Sir Vince Cable has said an "avalanche" of Labour MPs could defect to the Liberal Democrats following Jeremy Corbyn's landslide leadership victory. The former business secretary and Lib Dem MP for Twickenham told the BBC that Labour had made a "catastrophic choice" and was now saddled with a leader "totally out of touch" with its electoral base.
Speaking to BBC Radio 4 ahead of the party's conference in Bournemouth, Sir Vince said Corbyn's victory would be a a "way back" for the beleaguered party, which suffered devastating election losses in the 2015 general election. Many high-profile members of the party were voted out of office in May, including Sir Vince, ex-treasury secretary Danny Alexander, former energy secretary Ed Davey and deputy party leader Simon Hughes. The party now has just eight MPs – down from 57 in 2010, and the fewest MPs since the party's first general election in 1983.
Tim Farron, agony uncle
Sir Vince told the BBC that "moderate, middle of the road" Labour politicians were now in "a terrible position" following Corbyn's victory, which he said would do the Labour party "no end of harm". He said that he believed some Labour MPs would defect to his party, but added he believed that "some kind of cross-party working" would be more realistic for many disgruntled Labour MPs. "It may become an avalanche," he said.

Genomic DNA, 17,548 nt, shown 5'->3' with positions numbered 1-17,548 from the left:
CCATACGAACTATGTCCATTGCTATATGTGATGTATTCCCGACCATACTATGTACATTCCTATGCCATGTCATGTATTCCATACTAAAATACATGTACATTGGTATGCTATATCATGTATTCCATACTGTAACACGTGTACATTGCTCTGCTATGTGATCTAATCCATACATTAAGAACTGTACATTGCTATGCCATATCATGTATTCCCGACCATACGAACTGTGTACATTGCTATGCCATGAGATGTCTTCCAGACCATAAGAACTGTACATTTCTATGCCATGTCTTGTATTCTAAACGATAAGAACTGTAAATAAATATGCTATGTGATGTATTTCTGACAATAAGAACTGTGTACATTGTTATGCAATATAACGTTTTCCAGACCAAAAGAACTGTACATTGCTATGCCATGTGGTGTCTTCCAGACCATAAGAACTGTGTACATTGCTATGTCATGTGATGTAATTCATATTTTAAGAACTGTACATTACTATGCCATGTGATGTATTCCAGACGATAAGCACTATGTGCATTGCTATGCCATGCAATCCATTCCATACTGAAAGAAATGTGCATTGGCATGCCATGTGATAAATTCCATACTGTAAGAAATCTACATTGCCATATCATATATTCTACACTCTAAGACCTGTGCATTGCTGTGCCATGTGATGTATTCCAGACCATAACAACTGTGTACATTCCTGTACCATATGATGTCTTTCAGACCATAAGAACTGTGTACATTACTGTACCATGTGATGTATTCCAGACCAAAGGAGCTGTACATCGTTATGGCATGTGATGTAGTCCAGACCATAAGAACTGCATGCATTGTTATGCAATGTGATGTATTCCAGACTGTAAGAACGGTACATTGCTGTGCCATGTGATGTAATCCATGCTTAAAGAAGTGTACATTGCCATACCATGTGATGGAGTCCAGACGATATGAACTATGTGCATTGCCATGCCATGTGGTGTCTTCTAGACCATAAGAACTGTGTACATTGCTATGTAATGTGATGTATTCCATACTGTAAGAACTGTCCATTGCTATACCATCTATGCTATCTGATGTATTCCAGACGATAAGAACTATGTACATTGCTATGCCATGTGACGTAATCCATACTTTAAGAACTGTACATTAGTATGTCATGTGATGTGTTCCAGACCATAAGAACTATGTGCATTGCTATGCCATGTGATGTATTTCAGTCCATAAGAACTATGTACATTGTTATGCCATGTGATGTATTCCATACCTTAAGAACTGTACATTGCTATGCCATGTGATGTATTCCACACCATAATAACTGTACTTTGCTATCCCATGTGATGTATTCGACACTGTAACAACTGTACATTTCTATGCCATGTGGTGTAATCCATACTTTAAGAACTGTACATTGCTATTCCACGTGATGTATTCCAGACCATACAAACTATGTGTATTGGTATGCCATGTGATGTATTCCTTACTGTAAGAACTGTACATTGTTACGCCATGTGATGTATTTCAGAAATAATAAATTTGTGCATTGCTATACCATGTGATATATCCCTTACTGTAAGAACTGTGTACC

On Friday, 18 September, a Labour insider told IBTimes UK that LibDem leader Tim Farron would scare off moderate Labour MPs after publicly claiming he had been contacted by well-known Labour figures in the wake of Corbyn's election win. On Thursday, Farron told the Evening Standard he felt like was an "agony aunt" when moderate Labour MPs reached out to him.
"I've had various unsolicited texts, some of them over the weekend, where I felt like I was being an agony aunt rather than anything else," he said.